This Zucchini Relish is another delicious way to cook with all of those zucchini coming out of your backyard garden this summer!
Got zucchini? We do too! After a slow start, our garden zucchini plants are now starting to produce squash faster than we can eat them – so we made a big batch of this delicious Zucchini Relish!
I have to admit, Zucchini Relish is a new-to-us recipe as of this season. A reader recently just happened to mention that she makes zucchini relish in a comment on this other very popular zucchini recipe – and Jack and I were instantly intrigued by the idea.
We started with a zucchini relish recipe from the Ball Canning website, made some tweaks of our own (of course) – and after making it for the first time ever, we have to wonder HOW on earth we missed knowing about this easy and delicious condiment before?!
How do you make Zucchini Relish?
Zucchini Relish is a mix of chopped zucchini, sweet onion (such as Vidalia), bell pepper (we used yellow and orange but red or green could also be used and jalapenos (seeds removed) – plus we added some mild, jarred, Italian piquante peppers for a little extra kick of flavor.
The vegetables are simmered in a flavorful pickling liquid made from apple cider vinegar, pickling salt, sugar, celery seed, black pepper, turmeric (which gives the relish that pretty yellow color), nutmeg and dry mustard.
Once cooled, your Zucchini Relish can be canned so you can enjoy it all year long.
Zucchini relish is easy to make, and it’s an especially good way to use up some of those baseball bat-sized zucchini from your garden. It really does taste just like the more traditional cucumber-based relish – and you can serve it on hot dogs, add it to pasta salads, or add it to homemade tartar sauce.
You may enjoy these other zucchini recipes below:
- Best Zucchini Bread Ever
- Zucchini Butter
- Mock Apple Crumb Pie (Made with Zucchini)
- Vegetarian Stuffed Zucchini
- Sausage Stuffed Zucchini
Disclosure: This post contains affiliate links.
10 cups zucchini, cut into quarters the long way then into 2” pieces (about 2 ½ pounds)
4 cups chopped sweet onion, such as Vidalia (about two large onions)
1 large orange bell pepper, chopped
1 large yellow bell pepper, chopped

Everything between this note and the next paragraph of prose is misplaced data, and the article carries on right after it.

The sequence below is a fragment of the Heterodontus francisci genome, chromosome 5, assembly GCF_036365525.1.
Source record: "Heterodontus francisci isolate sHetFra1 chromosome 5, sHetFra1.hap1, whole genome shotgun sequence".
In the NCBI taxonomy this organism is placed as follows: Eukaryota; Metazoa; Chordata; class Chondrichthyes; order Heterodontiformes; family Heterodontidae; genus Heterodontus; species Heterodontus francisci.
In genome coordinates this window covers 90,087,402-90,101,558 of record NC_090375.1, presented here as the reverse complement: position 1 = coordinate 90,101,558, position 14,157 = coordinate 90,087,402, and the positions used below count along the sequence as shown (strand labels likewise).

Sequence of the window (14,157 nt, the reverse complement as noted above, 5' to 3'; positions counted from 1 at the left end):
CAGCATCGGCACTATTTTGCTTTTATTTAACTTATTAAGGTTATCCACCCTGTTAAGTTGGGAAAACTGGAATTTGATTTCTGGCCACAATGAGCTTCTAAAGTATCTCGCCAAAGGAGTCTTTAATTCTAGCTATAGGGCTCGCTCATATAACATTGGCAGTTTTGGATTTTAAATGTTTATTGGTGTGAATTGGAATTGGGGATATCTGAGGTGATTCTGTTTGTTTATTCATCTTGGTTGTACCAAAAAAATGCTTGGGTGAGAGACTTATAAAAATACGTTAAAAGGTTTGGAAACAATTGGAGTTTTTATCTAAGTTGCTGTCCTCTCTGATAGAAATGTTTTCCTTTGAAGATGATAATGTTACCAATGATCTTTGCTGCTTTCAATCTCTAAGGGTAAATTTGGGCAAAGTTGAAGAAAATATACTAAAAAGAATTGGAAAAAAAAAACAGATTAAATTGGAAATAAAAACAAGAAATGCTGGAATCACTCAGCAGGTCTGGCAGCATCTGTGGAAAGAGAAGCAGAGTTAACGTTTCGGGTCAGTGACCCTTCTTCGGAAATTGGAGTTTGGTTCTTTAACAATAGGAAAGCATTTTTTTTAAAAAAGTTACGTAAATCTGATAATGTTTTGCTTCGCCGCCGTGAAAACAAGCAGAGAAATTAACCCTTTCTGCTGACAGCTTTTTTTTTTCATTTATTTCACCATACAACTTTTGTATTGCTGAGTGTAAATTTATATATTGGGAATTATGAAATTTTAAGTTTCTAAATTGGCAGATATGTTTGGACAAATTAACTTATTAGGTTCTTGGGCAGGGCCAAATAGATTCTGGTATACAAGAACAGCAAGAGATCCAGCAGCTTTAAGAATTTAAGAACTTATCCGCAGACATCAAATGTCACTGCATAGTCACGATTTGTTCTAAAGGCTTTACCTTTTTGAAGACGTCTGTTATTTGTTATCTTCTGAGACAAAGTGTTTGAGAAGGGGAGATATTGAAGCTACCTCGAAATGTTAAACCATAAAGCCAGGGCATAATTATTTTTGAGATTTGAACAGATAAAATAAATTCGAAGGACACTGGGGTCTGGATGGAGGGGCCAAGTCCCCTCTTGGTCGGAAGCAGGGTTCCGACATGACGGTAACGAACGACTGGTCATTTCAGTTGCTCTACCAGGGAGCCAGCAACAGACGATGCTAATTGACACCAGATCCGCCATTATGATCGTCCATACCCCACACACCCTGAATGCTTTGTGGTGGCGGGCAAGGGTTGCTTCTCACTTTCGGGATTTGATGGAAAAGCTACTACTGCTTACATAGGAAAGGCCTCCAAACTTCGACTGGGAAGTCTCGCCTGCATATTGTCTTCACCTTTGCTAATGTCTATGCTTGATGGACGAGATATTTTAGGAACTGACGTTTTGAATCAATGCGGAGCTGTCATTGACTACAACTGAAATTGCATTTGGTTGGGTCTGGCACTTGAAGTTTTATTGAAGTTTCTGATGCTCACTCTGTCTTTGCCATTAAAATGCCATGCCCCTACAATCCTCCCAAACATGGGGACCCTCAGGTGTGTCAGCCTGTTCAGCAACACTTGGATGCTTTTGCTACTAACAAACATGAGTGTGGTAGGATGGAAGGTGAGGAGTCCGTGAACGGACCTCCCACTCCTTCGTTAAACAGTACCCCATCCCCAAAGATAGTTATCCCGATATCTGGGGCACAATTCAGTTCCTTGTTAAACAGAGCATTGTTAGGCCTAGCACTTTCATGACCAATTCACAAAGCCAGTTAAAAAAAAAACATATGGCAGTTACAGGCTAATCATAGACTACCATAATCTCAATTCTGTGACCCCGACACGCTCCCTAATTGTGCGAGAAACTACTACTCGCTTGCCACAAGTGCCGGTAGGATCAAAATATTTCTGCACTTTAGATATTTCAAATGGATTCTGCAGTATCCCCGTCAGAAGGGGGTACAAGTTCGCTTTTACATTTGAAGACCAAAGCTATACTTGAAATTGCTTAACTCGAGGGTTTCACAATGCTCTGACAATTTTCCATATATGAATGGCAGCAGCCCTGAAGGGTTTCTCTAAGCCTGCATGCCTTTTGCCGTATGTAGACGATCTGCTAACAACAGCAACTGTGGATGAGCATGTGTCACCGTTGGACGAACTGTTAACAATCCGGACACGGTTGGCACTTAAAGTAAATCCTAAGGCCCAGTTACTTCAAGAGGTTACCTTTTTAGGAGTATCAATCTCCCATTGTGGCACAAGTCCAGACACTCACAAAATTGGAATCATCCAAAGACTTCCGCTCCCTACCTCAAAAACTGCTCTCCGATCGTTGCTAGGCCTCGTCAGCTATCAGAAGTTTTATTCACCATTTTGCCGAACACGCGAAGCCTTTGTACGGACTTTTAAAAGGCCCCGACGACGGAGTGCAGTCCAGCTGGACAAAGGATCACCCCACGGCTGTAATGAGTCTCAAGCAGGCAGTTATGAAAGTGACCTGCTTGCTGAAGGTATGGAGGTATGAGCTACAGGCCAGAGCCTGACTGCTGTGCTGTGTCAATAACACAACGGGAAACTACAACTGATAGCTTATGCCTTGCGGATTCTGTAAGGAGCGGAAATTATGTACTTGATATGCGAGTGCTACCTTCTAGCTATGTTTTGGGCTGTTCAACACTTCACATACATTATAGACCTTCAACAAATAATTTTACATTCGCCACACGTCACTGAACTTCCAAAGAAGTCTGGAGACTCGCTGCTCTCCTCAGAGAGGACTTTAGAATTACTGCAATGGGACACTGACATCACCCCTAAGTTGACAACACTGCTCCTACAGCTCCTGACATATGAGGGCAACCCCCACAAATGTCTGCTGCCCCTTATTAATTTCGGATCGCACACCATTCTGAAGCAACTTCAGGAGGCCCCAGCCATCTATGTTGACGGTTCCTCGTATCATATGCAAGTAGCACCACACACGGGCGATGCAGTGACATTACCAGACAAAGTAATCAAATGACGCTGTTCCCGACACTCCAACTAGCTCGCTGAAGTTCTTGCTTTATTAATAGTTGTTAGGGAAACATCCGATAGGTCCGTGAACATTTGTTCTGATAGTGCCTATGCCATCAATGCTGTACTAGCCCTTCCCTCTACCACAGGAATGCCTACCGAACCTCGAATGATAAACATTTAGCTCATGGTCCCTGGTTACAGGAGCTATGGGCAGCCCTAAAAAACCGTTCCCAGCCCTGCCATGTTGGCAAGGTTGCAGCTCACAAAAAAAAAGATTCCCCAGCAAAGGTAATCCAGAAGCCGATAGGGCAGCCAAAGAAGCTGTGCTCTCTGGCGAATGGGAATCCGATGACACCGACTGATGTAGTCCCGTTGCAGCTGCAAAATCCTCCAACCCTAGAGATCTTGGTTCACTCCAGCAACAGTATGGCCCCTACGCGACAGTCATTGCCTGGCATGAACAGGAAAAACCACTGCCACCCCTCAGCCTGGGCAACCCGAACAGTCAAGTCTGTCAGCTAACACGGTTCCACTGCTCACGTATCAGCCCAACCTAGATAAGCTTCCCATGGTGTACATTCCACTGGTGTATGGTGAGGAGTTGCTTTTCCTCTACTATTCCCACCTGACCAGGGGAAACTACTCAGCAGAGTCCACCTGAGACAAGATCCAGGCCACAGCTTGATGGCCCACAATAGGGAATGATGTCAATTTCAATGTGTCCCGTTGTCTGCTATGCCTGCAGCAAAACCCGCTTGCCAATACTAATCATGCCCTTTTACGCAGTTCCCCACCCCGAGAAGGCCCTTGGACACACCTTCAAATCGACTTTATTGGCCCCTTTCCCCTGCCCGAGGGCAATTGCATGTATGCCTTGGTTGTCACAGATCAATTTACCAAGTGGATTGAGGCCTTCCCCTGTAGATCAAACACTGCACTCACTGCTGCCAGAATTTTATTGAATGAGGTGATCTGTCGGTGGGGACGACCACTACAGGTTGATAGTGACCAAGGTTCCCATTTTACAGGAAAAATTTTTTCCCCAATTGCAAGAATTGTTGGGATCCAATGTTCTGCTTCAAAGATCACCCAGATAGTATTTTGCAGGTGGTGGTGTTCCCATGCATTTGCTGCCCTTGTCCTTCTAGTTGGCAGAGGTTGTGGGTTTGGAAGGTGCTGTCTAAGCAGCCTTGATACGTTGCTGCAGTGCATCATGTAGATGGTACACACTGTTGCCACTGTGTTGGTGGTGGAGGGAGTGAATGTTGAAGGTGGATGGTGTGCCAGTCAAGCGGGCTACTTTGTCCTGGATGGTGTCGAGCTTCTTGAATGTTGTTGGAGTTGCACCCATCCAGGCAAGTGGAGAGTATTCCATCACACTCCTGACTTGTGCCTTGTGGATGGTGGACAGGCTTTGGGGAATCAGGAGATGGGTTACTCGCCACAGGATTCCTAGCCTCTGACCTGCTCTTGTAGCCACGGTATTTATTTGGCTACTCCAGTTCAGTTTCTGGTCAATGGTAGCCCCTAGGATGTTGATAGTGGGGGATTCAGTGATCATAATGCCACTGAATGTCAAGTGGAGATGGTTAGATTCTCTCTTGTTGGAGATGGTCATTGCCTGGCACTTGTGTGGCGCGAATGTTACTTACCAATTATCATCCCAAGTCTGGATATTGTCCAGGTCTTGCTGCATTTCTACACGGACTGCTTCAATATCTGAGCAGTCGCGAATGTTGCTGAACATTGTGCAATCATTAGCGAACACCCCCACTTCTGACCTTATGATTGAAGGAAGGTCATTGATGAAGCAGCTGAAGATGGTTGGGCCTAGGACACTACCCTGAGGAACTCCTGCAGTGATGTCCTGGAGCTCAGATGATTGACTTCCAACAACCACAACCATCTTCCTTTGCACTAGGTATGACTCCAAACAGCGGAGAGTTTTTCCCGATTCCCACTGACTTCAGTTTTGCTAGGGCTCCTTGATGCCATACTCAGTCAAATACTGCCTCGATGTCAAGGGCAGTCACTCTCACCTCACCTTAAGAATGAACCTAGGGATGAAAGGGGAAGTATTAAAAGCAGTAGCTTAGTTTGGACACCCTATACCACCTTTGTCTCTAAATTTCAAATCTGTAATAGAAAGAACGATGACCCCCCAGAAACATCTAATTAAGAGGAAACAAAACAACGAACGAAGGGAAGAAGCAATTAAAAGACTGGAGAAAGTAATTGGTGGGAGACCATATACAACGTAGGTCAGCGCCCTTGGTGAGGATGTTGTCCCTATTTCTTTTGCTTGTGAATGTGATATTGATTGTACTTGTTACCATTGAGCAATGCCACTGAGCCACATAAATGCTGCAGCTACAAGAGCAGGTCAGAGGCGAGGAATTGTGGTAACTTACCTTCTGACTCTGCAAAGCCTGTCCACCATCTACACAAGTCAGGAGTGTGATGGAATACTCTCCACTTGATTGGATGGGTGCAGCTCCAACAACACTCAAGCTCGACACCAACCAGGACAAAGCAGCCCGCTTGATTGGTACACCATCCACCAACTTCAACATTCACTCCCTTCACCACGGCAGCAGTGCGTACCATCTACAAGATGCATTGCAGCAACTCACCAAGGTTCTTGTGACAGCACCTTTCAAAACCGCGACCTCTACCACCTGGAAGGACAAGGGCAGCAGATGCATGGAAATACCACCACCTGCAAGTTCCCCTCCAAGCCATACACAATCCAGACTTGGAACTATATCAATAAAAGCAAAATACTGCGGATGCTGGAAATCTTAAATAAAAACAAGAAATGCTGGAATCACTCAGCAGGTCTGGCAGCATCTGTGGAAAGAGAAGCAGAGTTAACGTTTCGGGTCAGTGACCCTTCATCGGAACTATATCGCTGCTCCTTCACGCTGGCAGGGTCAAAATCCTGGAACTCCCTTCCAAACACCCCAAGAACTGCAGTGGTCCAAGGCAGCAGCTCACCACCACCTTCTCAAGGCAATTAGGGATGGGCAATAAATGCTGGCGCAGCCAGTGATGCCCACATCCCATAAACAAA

2 large jalapenos seeded and chopped small
1 cup jarred Italian piquante peppers (mild), chopped, **see tips in notes below
3 tablespoons pickling or canning salt divided, see tips in notes below
5 cups apple cider vinegar
3 ½ cups granulated sugar
1 teaspoon celery seed
1 teaspoon black pepper
1 teaspoon turmeric
1 teaspoon freshly ground nutmeg
1 teaspoon dry mustard
2 teaspoons corn starch* or Clear-Jel, for thickening (see note below)
Place zucchini in a food processor and pulse a few times to the size of rice. Place in dish towel which lines a colander. Sprinkle 1 tablespoon of the salt over the zucchini and let sit for 30 minutes to give up some water and drain.
While zucchini is in colander, place onion in food processor and again pulse to rice size. Scrape into a bowl.
Place orange, yellow, jalapeno and piquante peppers in the food processor and again pulse to rice size. Add to the bowl.
In a large pot, place the remaining two tablespoons of salt along with the vinegar, sugar, celery seed, black pepper, turmeric, nutmeg, dry mustard. Whisk to combine and bring to a boil.
Take dish towel with zucchini and squeeze out as much liquid as possible.
Add the zucchini along with the contents of the bowl, bring back to a boil and simmer for 30 minutes. If thickening is required, see our note below about using corn starch or Clear-Jel.
Cool completely and place in pint sized jars and refrigerate. Or follow these steps from the Ball web site to can.
*Clear-Jel is considered the safest option for use as a thickening agent in canned foods. However, PennState Extension notes that small amounts of corn starch maybe used as a thickener in a few relish recipes. If you plan to add more than the 2 teaspoons called for in this recipe, please use Clear-Jel instead.
**Piquante peppers are small round bright red Italian peppers that are packed in a brine and jarred. They come in mild and hot. We used mild for this recipe. They are usually found in the produce section or the pickle and olive section or in the Italian specialty section. The brand we use was Peppadew.
You can use kosher or sea salt in place of pickling salt as long as it does not contain a non-caking agent.
Keywords: zucchini, relish